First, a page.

Source: Ryszard Kapuściński (trans. Klara Glowczewska), Travels with Herodotus (Lonson: Allen Lane, 2007 [orig. pub. Podróże z Herodotem, 2004]), pp. 241-243
Text: Theatrical performances abound in the streets and squares. African theater is not as formalistic as the European. A group of people can gather someplace extemporaneously and perform an impromptu play. There is no text, everything is the product of the moment, of the passing mood, of spontaneous imagination. The subject can be anything: the police catching a gang of thieves, merchants fighting to keep the city from taking away their marketplace. wives competing among themselves for their husband, who is in love with some other woman. The subject matter must be simple. the language comprehensible to all.
Someone has an idea and volunteers to be director. He assigns roles and the play begins. If this is a street, a square, or a courtyard, a crowd of passersby soon gathers. People laugh during the performance, offer running commentary, applaud. If the action unfolds in an interesting way, the audience will stand there attentively despite the punishing sun: if the play does not jell, and the ad hoc troupe proves unable to communicate and move the action forward effectively, the performance is soon over and the spectators and actors disperse, making way for others who may have better luck.
Sometimes I see the actors interrupt their dialogue and begin a ritual dance, with the entire audience joining in. It can be a cheerful and joyous dance, or the opposite—with the dancers serious, focused, and collective participation in the common rhythm an evidently profound experience for them, something meaningful touching their core. But then the dancing ends, the actors return to their spoken parts, and the spectators, for a moment still as if entranced, laugh once again, happy and amused.
Street theater includes not just dance. Its other important, even inseparable element is the mask. The actors sometimes perform in masks, or, because it is difficult in this heat to wear one for long, simply hold them near—in their hands, under their arms, even strapped to their backs. The mask is a symbol. a construct full of emotion and resonance that speaks of the existence of some other universe, whose sign, stamp, or presence it is. It communicates something to us, warns us about someone; seemingly lifeless and motionless, it attempts by means of its appearance to arouse our feelings, put us under its spell.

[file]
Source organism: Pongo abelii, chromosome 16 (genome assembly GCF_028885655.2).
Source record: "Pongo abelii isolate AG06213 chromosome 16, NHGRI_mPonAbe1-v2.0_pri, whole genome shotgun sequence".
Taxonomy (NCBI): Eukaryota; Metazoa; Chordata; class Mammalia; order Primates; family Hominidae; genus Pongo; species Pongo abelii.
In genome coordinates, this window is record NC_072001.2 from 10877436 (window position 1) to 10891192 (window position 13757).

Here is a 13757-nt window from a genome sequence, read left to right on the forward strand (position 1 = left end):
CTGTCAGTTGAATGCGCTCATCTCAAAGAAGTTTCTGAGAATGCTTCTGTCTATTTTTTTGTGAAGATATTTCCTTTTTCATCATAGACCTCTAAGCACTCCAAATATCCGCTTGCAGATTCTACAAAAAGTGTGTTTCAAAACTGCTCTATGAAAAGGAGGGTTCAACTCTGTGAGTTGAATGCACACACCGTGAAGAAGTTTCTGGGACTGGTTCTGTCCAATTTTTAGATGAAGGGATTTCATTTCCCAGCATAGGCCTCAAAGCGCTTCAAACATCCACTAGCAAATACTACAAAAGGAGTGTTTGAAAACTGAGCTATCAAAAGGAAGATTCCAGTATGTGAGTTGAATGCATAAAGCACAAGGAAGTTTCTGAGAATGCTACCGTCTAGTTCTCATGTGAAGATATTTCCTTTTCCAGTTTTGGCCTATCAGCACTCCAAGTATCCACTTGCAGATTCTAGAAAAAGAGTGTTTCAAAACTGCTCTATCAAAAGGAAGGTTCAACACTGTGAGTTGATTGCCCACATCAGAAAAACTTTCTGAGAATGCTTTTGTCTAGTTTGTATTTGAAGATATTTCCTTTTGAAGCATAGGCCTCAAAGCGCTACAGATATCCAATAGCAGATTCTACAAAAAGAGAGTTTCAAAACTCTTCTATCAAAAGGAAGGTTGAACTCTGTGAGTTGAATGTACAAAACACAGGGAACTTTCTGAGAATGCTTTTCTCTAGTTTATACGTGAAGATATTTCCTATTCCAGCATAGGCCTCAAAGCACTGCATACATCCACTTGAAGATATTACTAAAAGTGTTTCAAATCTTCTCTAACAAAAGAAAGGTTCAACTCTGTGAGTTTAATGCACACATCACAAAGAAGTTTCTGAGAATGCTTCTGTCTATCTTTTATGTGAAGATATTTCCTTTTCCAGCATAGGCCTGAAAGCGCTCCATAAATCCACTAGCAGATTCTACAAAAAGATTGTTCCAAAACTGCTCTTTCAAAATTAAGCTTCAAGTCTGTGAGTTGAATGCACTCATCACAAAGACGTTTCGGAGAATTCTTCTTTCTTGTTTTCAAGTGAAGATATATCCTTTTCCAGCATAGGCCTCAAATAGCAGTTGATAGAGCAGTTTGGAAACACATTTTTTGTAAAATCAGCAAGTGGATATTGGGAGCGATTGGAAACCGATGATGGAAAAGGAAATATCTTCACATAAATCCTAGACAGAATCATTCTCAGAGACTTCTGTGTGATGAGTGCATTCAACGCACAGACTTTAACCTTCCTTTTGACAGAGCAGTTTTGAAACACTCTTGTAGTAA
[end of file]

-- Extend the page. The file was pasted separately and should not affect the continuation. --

Borrowing from various museums, Senghor collected thousands upon thousands of such masks. When seen in the aggregate, they evoke a separate, mysterious world. Walking through that collection was a singular experience. One began to understand how masks acquired such power over people, how they could hypnotize, overwhelm, or lead people into ecstasy. It became clear why the mask—and faith in its magical efficacy—united entire societies, enabled them to communicate across continents and oceans, gave them a sense of community and identity, constituted a form of tradition and collective memory.
Walking from one theatrical performance to another, from one exhibit of masks and sculptures to others, I had the sense of being witness to the rebirth of a great culture, to the awakening of its sense of distinctness, importance, and pride, the consciousness of its universal range. Here were not only masks from Mozambique and Congo, but also lanterns for macumba rituals from Rio de Janeiro, the escutcheons of the guardian deities of Haitian voodoo, and copies of the sarcophagi of Egyptian pharaohs.
Comments: Ryszard Kapuściński (1932-2007) was a Polish journalist and travel writer. Travels with Herodotus is an account of his early years as a journalist in India, China and Africa, interwoven with his reading of the Histories of Herodotus. The book includes an account of his visit to Senegal in 1966, when the president Léopold Senghor hosted a festival of worldwide black art in Dakar, the Premier Festival Mondial des Arts Negres.